There are few experiences that compare with riding a horse up a volcano. The view was amazing, the cool air was brisk and the sensation of having reached the top was dizzying. This moment was by far the highlight of the trip for me, and although the sense of vertigo I felt looking into the volcano itself stopped me from walking as far around as some other participants, I was equally awe-inspired.

There was an amazing sense of achievement when we reached the top of the mountain, possibly due to the many sleep deprived days and night full of activities, all in anticipation for this moment. This was a point in the trip where many of us were exhausted (not just a little from the shenanigans in the woods the night before) and reaching the top of the stairs only to feel on top of the world brought about a sense of rejuvenation that is difficult to describe.

I’d like to thank you for taking the time to read my reflection on the CommTECH journey, with the above photos, experiences and memories that they’ve left me with.

I’d also like to thank very much the entire UTS BUILD team who provided us the means to enter this amazing program, as well as nonstop assistance leading up until out departure.

ITS University Summer Program Reflection

Before I start my reflection on the BUiLD summer program that I participated in at Indonesia, I would like to thank UTS for providing me this opportunity and allowing me to be part of the BUiLD program.

It is extremely hard to describe the wonderful time that I had during this program. Attending this program was like a life changing experience as it was my first time to visit Indonesia so every day during this program was a new experience for me. I went to Indonesia two days before the program started. Mr Wahyu who is the supervisor of the Commtech program, was with us throughout this program. He organised two people to take us from the airport to the hotel. Mr Wahyu was at the hotel waiting for us where he allocated the room already. He then invited us for dinner, despite it was a bit late the city was so crowded. It was a good opportunity to see what Surabaya is like and I had a great time as well, as I started to know the surrounding places around our hotel. After dinner I went straight back to the hotel because I was so tired.

Next day, I was introduced to new volunteers that will be with us throughout this program, and I was informed that there will be approximately 40 students in this program coming from 15 different countries. For me, this was absolutely a great opportunity to meet new people and learn about their culture, education and lifestyle.

The next day at around 8:30am we went to ITS. There was a welcoming ceremony and we were introduced to the course that we will undertake during this program. My course preference that I chose was Sustainable development in developing countries, therefore attending this course in Indonesia who is a developing country is an advantage its self because I will not only be able to study sustainability about developing countries but I will also have the opportunity to experience the process of sustainability in a developing country physically.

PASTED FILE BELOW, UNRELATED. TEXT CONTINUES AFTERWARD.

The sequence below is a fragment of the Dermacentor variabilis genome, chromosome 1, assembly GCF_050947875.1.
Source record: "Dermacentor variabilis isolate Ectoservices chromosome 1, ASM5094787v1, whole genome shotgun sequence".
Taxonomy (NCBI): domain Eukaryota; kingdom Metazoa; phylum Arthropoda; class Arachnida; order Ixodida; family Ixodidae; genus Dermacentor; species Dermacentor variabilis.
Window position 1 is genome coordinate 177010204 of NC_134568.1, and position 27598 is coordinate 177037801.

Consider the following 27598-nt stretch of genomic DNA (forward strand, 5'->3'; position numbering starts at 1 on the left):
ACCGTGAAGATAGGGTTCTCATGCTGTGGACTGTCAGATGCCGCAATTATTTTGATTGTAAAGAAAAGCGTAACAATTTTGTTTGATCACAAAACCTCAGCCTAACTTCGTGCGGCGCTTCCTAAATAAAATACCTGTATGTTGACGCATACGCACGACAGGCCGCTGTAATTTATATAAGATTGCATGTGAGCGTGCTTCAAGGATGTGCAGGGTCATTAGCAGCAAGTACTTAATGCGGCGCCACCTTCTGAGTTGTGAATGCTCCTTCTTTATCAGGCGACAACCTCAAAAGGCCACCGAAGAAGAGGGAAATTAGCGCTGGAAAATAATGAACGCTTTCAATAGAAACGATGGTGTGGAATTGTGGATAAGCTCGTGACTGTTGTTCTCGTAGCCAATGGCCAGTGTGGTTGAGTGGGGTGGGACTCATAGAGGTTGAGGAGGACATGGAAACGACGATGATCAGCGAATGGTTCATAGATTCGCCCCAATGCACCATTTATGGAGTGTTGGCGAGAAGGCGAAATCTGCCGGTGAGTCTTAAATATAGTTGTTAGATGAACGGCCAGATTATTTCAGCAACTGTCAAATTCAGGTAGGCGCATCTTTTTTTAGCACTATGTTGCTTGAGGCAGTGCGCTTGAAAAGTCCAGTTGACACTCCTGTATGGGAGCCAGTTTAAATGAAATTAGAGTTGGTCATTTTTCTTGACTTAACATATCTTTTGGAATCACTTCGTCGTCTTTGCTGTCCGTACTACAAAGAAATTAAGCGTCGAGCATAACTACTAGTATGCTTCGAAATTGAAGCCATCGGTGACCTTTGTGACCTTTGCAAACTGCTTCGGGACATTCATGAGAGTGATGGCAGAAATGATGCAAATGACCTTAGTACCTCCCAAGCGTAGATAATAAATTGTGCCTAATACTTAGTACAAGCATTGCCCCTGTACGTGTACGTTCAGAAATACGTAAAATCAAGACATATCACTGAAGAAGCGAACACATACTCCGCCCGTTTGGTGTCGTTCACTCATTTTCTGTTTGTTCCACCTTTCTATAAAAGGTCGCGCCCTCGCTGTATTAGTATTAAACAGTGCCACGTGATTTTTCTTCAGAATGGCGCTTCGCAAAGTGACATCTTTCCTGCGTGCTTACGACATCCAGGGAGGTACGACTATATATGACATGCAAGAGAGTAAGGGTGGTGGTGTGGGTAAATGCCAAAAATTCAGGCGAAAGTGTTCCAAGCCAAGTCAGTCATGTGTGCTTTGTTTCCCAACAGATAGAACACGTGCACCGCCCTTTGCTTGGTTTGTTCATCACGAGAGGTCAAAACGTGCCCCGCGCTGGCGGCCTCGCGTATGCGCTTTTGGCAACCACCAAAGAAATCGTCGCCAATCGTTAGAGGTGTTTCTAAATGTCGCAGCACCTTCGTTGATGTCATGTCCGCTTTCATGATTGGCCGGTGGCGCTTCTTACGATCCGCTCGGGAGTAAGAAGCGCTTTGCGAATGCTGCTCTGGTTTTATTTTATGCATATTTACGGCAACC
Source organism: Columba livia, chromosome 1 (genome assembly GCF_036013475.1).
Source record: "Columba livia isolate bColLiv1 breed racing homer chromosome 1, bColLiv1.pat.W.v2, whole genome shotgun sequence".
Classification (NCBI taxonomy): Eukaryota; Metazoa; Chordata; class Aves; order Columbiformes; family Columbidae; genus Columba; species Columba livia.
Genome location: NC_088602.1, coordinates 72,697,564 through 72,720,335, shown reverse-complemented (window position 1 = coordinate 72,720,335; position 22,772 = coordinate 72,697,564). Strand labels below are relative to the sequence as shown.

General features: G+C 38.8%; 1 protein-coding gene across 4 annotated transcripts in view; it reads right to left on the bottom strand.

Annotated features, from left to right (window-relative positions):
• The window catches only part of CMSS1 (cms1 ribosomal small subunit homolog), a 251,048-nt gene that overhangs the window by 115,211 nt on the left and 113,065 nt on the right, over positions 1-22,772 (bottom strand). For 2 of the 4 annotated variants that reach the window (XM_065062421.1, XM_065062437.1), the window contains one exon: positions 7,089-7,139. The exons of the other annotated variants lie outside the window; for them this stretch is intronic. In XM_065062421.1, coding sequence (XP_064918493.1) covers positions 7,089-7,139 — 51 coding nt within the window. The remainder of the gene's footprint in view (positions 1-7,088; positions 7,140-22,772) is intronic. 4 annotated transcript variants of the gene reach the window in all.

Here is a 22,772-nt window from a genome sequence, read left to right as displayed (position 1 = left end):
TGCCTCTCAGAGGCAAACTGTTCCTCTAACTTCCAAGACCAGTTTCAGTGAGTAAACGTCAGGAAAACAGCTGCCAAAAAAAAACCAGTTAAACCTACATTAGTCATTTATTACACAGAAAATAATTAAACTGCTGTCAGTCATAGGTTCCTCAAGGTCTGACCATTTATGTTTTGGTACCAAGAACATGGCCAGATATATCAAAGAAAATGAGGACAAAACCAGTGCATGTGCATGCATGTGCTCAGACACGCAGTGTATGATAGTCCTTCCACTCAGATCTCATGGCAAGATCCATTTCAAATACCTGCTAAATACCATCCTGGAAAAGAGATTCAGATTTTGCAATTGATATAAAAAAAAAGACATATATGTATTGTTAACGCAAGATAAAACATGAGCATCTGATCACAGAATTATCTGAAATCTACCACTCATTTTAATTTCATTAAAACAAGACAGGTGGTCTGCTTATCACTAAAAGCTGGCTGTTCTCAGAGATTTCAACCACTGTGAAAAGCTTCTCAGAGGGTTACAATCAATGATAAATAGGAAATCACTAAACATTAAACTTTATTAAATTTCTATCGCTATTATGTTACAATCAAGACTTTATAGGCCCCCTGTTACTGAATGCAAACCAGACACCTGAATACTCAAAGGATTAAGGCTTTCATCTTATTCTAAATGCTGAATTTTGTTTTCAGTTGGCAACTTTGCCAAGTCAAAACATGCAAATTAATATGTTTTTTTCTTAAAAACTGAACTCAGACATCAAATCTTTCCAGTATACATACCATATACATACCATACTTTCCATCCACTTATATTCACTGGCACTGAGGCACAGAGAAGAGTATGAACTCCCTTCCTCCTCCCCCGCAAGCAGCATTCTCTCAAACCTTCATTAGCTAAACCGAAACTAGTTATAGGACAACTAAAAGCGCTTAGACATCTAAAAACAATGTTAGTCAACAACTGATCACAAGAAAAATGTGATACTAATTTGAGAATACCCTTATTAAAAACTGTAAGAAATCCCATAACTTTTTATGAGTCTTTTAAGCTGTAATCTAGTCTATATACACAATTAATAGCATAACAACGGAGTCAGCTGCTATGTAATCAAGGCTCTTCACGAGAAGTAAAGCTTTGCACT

Throughout the week, we attended the classes for sustainable development which was extremely beneficial as we had one of the classes at the city council which was very interesting as they explained to us the new transport system that the government will start it in Surabaya.

During this program we had to read some articles, answer questions, perform a number of presentations and a number of other tasks that we had to do. We did a number of activities throughout this program which I certainly had a good time that I will always remember.

1This is a photo that I took before the session starts at the City Council

2
This image shows the water recycling system that one of the villages uses to filter the water. The blue area is where the filtering process occur

3
This flower is made out of plastic bottles

4
These images shows the system that they use to recycle the waste and generate gas

5
This photo was taken during one of the classes

6
Mount Bromo

7
I also had the opportunity to go rafting, this particular activity was very special for me as this was my first time, it was a really good experience and we had so much fun

The topics that I studied during this program and the knowledge that I gained, will definitely help me in the future. This program allowed me to improve my communication skills because I met so many people and we still communicate until now via Facebook. My knowledge towards sustainable development has significantly increased; I have a deeper understanding about the environmental aspects in developing countries. I had a wonderful time, the Indonesian people were very nice and for me it’s a journey that I will always remember.

I represented UTS in a very well manner, where I ensured that all my actions were appropriate and I followed all the rules and the instructions that were given to us. I also told the people that I met how beautiful UTS is, where I talked about all the great facilities and the opportunities that UTS provide to students. Lastly, I would like to thank UTS for giving me this opportunity and allowing me to represent them overseas.